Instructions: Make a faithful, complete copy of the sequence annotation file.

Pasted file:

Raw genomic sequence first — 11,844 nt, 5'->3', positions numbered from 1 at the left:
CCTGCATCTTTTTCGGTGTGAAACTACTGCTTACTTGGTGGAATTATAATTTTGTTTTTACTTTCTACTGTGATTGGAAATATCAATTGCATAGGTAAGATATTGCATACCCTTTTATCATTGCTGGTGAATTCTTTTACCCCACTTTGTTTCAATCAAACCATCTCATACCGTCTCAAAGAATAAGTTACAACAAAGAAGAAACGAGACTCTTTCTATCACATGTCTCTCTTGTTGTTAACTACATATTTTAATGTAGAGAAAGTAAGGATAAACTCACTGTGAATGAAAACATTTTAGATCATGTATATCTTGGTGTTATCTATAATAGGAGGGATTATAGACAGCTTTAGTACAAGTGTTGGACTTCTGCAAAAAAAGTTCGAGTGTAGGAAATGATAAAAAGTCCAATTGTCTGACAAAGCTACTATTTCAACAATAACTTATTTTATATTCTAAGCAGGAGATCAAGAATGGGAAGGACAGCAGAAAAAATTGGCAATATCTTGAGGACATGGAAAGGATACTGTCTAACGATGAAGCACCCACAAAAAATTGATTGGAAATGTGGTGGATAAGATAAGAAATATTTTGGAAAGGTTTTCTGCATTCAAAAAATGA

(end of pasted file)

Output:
Raw genomic sequence first — 11,844 nt, 5'->3', positions numbered from 1 at the left:
CCTGCATCTTTTTCGGTGTGAAACTACTGCTTACTTGGTGGAATTATAATTTTGTTTTTACTTTCTACTGTGATTGGAAATATCAATTGCATAGGTAAGATATTGCATACCCTTTTATCATTGCTGGTGAATTCTTTTACCCCACTTTGTTTCAATCAAACCATCTCATACCGTCTCAAAGAATAAGTTACAACAAAGAAGAAACGAGACTCTTTCTATCACATGTCTCTCTTGTTGTTAACTACATATTTTAATGTAGAGAAAGTAAGGATAAACTCACTGTGAATGAAAACATTTTAGATCATGTATATCTTGGTGTTATCTATAATAGGAGGGATTATAGACAGCTTTAGTACAAGTGTTGGACTTCTGCAAAAAAAGTTCGAGTGTAGGAAATGATAAAAAGTCCAATTGTCTGACAAAGCTACTATTTCAACAATAACTTATTTTATATTCTAAGCAGGAGATCAAGAATGGGAAGGACAGCAGAAAAAATTGGCAATATCTTGAGGACATGGAAAGGATACTGTCTAACGATGAAGCACCCACAAAAAATTGATTGGAAATGTGGTGGATAAGATAAGAAATATTTTGGAAAGGTTTTCTGCATTCAAAAAATGA